Aviary project to help injured birds shapes up on and off site

Central Energy Trust Wildbase Recovery will provide the public with opportunities to watch recovering birds being cared ...
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Central Energy Trust Wildbase Recovery will provide the public with opportunities to watch recovering birds being cared for before their release to the wild.

Support for a rehabilitation centre for injured birds continues to swell as foundations for the project take shape.

The $5.6 million aviary facility in Palmerston North will enable the public to watch for free as birds and other wildlife treated at Massey University's Wildbase Hospital recuperate before their return to the wild.

While the main contractors Kynoch Construction continue to clear the ground at Victoria Esplanade and install poles that will support the aviary covers, carvers, education staff and additional sponsors are at work off site.

Craig Kawana is working on totara logs for carvings that will be a part of the Wildbase Recovery aviaries.
DAVID UNWIN/STUFF

Craig Kawana is working on totara logs for carvings that will be a part of the Wildbase Recovery aviaries.

City council senior property and parks planner Aaron Phillips said there had been a lot of ground work to do since the first sod was turned in April, and donations kept on coming.

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The Central Energy Trust Wildbase Recovery Centre is due to open about May next year. Its location at the Esplanade is expected to mean many people will see part of the rehabilitation journey for wildlife in the city.

Programmed Property Services, a national firm with a Palmerston North presence, had committed to doing all the interior and exterior painting, worth about $100,000.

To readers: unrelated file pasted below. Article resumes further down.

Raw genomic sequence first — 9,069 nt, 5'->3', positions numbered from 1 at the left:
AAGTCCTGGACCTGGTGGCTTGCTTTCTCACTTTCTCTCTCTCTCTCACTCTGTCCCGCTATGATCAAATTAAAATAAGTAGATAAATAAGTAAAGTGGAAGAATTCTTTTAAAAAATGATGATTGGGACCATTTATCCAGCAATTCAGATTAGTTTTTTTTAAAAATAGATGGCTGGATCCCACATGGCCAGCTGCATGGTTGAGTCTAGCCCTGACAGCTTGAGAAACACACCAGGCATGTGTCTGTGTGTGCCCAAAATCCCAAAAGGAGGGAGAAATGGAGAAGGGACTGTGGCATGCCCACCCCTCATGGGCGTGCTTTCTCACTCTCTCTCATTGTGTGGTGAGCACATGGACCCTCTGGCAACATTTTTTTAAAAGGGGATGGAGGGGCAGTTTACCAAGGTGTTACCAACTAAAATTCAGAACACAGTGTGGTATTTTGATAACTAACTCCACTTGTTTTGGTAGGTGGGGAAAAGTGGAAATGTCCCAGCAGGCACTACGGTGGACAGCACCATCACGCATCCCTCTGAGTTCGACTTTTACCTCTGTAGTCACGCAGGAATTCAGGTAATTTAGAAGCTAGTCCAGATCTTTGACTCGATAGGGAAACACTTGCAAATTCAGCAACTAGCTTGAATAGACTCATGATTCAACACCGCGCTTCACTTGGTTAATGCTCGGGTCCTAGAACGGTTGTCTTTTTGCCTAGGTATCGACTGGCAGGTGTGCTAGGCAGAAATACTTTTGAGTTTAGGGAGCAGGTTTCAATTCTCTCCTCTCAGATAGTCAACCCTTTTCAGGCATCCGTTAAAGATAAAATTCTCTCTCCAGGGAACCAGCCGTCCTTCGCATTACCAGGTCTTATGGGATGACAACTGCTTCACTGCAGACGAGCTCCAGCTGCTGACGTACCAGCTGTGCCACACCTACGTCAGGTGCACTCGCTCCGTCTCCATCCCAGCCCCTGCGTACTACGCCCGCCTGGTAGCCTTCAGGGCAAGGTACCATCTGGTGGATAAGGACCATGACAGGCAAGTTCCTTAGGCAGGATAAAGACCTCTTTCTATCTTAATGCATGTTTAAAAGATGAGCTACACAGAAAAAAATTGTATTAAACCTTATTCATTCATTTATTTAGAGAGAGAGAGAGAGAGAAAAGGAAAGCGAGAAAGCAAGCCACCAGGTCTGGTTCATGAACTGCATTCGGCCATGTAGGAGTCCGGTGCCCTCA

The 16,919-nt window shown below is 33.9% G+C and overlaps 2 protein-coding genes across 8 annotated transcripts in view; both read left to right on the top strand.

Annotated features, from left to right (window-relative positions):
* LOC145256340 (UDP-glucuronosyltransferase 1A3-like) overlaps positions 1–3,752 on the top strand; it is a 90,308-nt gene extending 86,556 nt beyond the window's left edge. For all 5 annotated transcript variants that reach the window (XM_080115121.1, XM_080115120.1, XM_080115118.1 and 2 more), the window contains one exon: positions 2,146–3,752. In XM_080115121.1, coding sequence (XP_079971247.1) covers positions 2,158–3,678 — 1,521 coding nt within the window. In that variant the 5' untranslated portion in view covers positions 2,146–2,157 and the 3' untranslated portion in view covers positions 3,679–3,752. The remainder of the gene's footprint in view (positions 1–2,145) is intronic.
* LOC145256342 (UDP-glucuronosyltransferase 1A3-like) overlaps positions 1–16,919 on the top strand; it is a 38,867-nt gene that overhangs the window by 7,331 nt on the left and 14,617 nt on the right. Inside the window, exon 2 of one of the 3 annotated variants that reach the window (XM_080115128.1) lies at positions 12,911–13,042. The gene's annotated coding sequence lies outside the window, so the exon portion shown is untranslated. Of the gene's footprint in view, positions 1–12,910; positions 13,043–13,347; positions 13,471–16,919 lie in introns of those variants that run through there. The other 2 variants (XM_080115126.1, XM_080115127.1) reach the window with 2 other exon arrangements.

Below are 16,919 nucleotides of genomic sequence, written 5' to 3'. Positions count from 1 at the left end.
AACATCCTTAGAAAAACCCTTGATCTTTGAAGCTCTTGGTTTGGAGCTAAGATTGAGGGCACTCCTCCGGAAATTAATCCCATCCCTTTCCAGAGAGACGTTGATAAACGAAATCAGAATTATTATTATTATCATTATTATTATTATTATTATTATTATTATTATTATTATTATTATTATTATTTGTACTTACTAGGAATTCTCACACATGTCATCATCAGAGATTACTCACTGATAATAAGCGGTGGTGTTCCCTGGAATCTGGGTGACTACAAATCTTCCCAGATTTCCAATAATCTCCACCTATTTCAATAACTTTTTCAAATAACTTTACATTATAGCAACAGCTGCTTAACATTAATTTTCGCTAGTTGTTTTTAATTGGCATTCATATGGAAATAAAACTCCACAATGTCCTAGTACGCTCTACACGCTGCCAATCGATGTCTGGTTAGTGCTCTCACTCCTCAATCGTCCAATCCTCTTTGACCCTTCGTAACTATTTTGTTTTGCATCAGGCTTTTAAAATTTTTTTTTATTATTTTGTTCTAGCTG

Regional manager Dave Bleackley​ said the company recognised the centre would be not just a local drawcard, but an important national facility.

"It would have been a huge donation for a branch, but we were able to convince the company this was of national significance."

Carved atua or guardians would be a key aspect of the centre, with Rangitane carvers Craig and Tipene Kawana already crafting shapes from totara logs at their studio at the Ashhurst Domain.

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Other people were working on the content of educational material that would be displayed in the centre.

Humes Pipelines had recently offered to supply all of the manholes needed for stormwater management.

Palmerston North manager Ralph Holdaway said the contribution of about $10,000 worth of materials was being made to boost the company's involvement in local community projects.

EMF Switchboards would provide new weather-proof electrical gear imported from Finland.

Sales manager Andy Whitten said the $10,000 contribution was being made because it would be such a cool facility for Palmerston North and for native wildlife.

Phillips said an important part of the new environment, the plants, would take a couple of years to become fully established.

"The important thing is that it will not be a great big naturalised environment, so the planting will be around, rather than inside many of the recovery aviaries.

"The staff will need to be able to catch the animals to look after them, without risking injuring them again, chasing them around the foliage."

Planting outside the aviaries also had to be carefully chosen to ensure it would not provide a pathway for predators.

Central Energy Trust claimed naming rights for the centre with a $2m investment, plus the pledge of an annual $25,000 for running costs.

The council was contributing $1.3m, $950,000 came from Lotteries grants, $200,000 from the Department of Conservation, and $345,000 from gaming trusts.

The centre will be owned by the city council and co-managed by Massey University's Veterinary School.

 - Stuff

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